How Did Child Care and Preschool Really Fare in the State Budget?

The 2014-15 budget agreement (read our initial analysis here) made changes to California’s subsidized child care and state preschool program that one legislator described as “the largest investment in those two areas in a decade.” This reinvestment is a positive step forward in restoring funding for the state’s child care and development system, but it is only the first step of many necessary to fully reinvest in these critical programs. A closer look at the numbers illustrates how much further California still has to go.

The budget agreement restores funding for 13,000 child care and preschool slots in 2014-15. Of these, 7,500 full-day, full-year preschool slots, 500 Alternative Payment Program slots, and 1,000 General Child Care slots were added on July 1, and an additional 4,000 full-day, full-year preschool slots will be added on June 15, 2015. However, even with the new slots the total number is still more than 20 percent below the number funded in 2007-08, and total state funding is still 31 percent lower than in 2007-08, after adjusting for inflation. The spending plan also does not restore funding for the Centralized Eligibility List (CEL), thus making it impossible to determine just how many children are waiting for a child care or preschool slot. Before funding for the CEL was cut in 2011, close to 200,000 children were waiting for a slot, and this number has likely grown since then.

The 2014-15 spending plan updates provider payment rates, but in many cases these rates still lag behind the rates paid in 2007-08. For example, providers that contract directly with the state will see a 5 percent increase in their payment rates, but will still be reimbursed at a value that is nearly 7 percent lower than the 2007-08 rate, after adjusting for inflation. Likewise, payments for providers that are reimbursed with vouchers will now be based on a 2009 market rate survey — an update from the 2005 survey used previously — but only after the 2009 regional market rates are reduced by 13 percent in making them the basis for payment. As a result, many providers won’t see an increase at all. In fact, in 46 out of 58 counties, providers categorized as licensed child care homes will not see an increase in their payment rate for infant care.

Further, providers that contract with the state have to meet more stringent licensing requirements that include a developmental component. This is in addition to meeting the health and safety standards that voucher-based providers are held to. Due to the more stringent licensing requirements, contract-based providers should be paid at a greater rate for the higher-quality standards that they are required to meet. However, in 17 counties — representing a third of all counties — voucher-based centers caring for preschool-age children will be paid at a rate that actually exceeds that for contracted providers, even though the quality standards may not be as high. In addition, in eight counties voucher-based licensed child care centers will be paid at a rate for infant care that exceeds contract-based providers.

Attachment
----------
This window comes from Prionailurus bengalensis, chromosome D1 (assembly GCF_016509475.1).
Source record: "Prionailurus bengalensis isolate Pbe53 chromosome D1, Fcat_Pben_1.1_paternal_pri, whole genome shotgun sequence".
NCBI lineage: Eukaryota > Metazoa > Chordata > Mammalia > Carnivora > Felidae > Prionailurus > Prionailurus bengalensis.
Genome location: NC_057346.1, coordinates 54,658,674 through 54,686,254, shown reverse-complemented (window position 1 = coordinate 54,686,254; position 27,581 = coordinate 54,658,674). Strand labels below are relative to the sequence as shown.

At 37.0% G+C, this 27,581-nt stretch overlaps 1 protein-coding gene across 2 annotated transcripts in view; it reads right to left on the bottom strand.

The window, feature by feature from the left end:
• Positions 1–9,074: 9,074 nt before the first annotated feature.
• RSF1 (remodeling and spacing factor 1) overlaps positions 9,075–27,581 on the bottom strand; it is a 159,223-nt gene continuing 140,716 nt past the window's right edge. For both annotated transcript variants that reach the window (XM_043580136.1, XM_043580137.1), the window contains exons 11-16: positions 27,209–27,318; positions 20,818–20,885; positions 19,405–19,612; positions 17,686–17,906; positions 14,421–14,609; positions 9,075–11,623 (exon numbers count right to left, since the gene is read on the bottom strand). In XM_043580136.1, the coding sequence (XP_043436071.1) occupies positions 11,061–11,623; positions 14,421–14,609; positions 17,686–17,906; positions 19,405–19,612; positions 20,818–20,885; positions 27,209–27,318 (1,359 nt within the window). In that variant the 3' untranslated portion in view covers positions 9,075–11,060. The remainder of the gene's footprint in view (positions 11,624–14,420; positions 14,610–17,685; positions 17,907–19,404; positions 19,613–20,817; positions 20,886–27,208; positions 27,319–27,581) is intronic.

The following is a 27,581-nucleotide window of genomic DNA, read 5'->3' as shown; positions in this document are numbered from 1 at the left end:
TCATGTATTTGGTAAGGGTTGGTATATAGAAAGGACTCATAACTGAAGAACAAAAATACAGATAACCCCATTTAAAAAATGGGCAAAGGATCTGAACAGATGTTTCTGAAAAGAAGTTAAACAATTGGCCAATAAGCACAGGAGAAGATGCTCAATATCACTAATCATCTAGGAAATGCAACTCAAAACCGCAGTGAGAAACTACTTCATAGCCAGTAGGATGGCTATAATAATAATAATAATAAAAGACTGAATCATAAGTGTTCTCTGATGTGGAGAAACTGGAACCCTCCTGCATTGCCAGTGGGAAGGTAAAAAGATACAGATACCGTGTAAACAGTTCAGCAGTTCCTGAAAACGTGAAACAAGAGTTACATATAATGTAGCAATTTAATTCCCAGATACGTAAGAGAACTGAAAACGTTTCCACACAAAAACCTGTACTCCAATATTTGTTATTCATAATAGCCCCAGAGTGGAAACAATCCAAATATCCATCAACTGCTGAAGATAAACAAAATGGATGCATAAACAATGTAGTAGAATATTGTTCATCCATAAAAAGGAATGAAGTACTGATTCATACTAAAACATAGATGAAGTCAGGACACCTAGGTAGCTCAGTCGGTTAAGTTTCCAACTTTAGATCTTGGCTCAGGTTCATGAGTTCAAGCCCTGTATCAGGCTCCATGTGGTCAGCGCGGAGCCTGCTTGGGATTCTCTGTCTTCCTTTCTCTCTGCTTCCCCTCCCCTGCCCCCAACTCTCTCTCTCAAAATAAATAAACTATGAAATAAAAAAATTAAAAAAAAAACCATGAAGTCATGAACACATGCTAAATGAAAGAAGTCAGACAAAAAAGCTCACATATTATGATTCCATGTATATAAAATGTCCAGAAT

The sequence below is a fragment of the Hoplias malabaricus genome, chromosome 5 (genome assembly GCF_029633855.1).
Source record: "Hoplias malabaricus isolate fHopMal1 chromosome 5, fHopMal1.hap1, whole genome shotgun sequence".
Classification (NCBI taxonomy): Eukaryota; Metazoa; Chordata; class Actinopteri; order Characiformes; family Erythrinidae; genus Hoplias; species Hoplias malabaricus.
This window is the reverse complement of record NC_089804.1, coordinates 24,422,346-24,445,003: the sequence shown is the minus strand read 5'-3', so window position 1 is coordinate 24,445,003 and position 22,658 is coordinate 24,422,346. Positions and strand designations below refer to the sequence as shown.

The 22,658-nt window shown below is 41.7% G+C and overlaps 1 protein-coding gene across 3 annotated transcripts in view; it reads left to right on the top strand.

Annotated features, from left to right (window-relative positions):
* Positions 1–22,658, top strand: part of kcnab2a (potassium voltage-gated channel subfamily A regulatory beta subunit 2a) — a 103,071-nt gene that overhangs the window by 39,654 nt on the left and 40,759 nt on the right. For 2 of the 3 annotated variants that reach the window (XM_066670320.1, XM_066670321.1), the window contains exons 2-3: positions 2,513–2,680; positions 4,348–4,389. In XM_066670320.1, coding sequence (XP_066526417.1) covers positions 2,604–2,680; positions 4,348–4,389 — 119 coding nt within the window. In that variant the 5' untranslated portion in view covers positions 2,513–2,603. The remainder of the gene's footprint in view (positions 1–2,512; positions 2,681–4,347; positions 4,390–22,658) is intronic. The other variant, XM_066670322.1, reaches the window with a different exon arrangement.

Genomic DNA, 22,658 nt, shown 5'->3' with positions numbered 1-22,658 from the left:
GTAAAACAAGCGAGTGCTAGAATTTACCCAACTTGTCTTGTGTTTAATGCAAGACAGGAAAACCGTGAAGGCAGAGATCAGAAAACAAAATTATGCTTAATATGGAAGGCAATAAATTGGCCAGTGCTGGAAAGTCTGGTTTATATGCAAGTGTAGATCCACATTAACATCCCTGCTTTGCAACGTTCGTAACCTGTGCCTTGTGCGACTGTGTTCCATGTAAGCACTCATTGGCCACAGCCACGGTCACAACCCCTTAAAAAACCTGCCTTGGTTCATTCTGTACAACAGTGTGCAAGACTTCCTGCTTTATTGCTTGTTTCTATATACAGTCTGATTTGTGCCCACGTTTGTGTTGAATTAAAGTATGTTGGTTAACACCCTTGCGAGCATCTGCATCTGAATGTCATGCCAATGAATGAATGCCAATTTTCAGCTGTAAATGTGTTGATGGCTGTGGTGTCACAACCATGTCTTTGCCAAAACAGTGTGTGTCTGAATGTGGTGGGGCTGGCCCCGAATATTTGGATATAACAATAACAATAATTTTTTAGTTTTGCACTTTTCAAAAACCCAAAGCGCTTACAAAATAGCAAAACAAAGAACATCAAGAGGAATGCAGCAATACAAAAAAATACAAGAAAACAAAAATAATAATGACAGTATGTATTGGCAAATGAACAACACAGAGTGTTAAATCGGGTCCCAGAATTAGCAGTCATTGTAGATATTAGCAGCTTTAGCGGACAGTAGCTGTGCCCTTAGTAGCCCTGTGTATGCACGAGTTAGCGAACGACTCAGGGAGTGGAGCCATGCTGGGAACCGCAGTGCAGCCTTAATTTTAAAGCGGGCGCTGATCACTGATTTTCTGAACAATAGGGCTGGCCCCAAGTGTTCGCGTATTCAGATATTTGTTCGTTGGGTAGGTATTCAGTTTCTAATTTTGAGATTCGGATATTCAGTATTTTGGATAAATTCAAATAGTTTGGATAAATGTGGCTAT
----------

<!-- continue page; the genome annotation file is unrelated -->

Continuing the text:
Lastly, state policymakers did not update the income eligibility limit, which is the highest income at which a family qualifies for subsidized child care and preschool. Yet, as we noted in a recent report, state policymakers have not adjusted the income eligibility limit in years, and it is currently set at just 70 percent of the 2005 state median income (SMI). This means that families lose eligibility at a lower income than they would if the income limit were updated to reflect the most recent SMI for which data are available. In fact, the income limit would increase by more than 10 percent if based on the most recent SMI — a difference of over $400 a month for a family of three.

The 2014-15 budget agreement represents a missed opportunity to more significantly invest in one of California’s most vulnerable populations: children living in poverty. Access to subsidized child care and high-quality preschool programs helps to mitigate the effects of poverty and helps families achieve economic security. This boosts local economies and reduces future state costs for remedial education, corrections, and safety net programs, to name a few. Increasing support for California’s child care and development system doesn’t just boost support for low- income families, it is an effective way to invest in California’s economic future as well.

— Kristin Schumacher